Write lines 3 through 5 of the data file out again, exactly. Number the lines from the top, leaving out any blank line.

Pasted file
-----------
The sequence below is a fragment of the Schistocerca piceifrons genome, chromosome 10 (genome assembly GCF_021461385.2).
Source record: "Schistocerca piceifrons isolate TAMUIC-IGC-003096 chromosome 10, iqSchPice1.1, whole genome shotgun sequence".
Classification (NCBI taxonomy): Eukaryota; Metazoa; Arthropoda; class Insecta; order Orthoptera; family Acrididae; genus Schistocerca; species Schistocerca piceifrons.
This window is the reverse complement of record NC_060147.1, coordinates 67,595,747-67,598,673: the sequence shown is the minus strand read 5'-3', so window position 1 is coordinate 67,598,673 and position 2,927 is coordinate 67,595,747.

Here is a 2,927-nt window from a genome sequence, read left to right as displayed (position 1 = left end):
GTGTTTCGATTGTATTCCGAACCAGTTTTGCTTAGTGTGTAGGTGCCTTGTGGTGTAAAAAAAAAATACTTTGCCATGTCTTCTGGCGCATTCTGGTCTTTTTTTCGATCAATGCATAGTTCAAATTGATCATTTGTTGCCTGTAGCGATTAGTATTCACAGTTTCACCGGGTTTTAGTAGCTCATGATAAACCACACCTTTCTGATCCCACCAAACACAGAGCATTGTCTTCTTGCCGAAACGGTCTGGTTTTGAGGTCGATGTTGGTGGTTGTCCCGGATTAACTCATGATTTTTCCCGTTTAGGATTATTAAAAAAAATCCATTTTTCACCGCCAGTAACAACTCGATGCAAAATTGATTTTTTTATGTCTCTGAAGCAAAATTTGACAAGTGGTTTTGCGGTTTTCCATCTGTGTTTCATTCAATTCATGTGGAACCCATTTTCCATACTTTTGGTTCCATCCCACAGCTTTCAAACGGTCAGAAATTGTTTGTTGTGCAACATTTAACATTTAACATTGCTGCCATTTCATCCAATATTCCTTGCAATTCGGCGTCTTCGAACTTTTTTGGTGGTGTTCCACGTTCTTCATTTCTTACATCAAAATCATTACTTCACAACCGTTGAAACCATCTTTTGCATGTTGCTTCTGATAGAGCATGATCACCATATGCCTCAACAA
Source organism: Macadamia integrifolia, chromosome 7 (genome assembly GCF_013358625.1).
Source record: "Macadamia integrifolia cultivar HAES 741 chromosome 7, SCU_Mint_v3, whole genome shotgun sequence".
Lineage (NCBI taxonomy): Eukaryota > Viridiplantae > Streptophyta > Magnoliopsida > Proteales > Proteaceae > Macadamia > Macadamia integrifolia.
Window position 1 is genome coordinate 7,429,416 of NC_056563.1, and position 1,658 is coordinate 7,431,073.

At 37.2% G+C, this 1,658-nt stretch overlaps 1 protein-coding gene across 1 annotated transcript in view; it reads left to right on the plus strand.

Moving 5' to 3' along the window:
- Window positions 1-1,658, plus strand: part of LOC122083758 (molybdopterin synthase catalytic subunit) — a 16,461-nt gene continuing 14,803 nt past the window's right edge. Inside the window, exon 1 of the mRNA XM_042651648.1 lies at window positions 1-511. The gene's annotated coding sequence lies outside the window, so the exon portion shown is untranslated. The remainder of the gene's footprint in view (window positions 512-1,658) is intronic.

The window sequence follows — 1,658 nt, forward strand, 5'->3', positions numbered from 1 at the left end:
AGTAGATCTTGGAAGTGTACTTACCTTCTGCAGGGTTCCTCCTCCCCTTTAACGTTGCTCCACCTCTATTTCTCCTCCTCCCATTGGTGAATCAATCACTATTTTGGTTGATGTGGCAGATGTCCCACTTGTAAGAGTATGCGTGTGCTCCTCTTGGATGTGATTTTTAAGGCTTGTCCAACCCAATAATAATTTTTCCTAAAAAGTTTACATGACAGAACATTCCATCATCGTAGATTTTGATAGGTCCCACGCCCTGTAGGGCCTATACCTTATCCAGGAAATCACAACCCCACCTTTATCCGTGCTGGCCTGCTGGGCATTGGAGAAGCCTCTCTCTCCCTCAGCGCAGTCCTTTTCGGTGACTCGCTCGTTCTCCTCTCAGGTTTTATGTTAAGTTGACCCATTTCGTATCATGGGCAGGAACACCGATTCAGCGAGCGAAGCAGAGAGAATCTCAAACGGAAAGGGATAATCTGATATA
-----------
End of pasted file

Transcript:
Classification (NCBI taxonomy): Eukaryota; Metazoa; Arthropoda; class Insecta; order Orthoptera; family Acrididae; genus Schistocerca; species Schistocerca piceifrons.
This window is the reverse complement of record NC_060147.1, coordinates 67,595,747-67,598,673: the sequence shown is the minus strand read 5'-3', so window position 1 is coordinate 67,598,673 and position 2,927 is coordinate 67,595,747.

Here is a 2,927-nt window from a genome sequence, read left to right as displayed (position 1 = left end):